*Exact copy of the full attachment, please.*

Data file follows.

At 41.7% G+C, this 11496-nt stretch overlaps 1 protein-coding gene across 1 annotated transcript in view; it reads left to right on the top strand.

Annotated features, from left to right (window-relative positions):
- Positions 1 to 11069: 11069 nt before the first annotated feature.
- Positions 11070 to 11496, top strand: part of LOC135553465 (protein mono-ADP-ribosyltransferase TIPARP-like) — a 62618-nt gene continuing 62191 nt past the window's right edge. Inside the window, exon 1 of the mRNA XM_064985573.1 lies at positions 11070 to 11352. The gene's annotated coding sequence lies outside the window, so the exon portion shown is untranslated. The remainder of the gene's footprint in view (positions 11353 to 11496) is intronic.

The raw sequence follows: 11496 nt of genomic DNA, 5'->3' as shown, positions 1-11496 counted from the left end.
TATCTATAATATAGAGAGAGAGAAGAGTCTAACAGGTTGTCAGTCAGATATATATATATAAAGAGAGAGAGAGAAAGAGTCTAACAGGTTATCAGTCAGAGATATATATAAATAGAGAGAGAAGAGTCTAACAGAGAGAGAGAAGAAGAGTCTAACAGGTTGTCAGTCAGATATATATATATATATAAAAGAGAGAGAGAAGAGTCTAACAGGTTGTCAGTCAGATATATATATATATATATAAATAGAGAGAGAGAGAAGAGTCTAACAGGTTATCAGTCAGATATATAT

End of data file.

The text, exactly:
At 41.7% G+C, this 11496-nt stretch overlaps 1 protein-coding gene across 1 annotated transcript in view; it reads left to right on the top strand.

Annotated features, from left to right (window-relative positions):
- Positions 1 to 11069: 11069 nt before the first annotated feature.
- Positions 11070 to 11496, top strand: part of LOC135553465 (protein mono-ADP-ribosyltransferase TIPARP-like) — a 62618-nt gene continuing 62191 nt past the window's right edge. Inside the window, exon 1 of the mRNA XM_064985573.1 lies at positions 11070 to 11352. The gene's annotated coding sequence lies outside the window, so the exon portion shown is untranslated. The remainder of the gene's footprint in view (positions 11353 to 11496) is intronic.

The raw sequence follows: 11496 nt of genomic DNA, 5'->3' as shown, positions 1-11496 counted from the left end.
TATCTATAATATAGAGAGAGAGAAGAGTCTAACAGGTTGTCAGTCAGATATATATATATAAAGAGAGAGAGAGAAAGAGTCTAACAGGTTATCAGTCAGAGATATATATAAATAGAGAGAGAAGAGTCTAACAGAGAGAGAGAAGAAGAGTCTAACAGGTTGTCAGTCAGATATATATATATATATAAAAGAGAGAGAGAAGAGTCTAACAGGTTGTCAGTCAGATATATATATATATATATAAATAGAGAGAGAGAGAAGAGTCTAACAGGTTATCAGTCAGATATATAT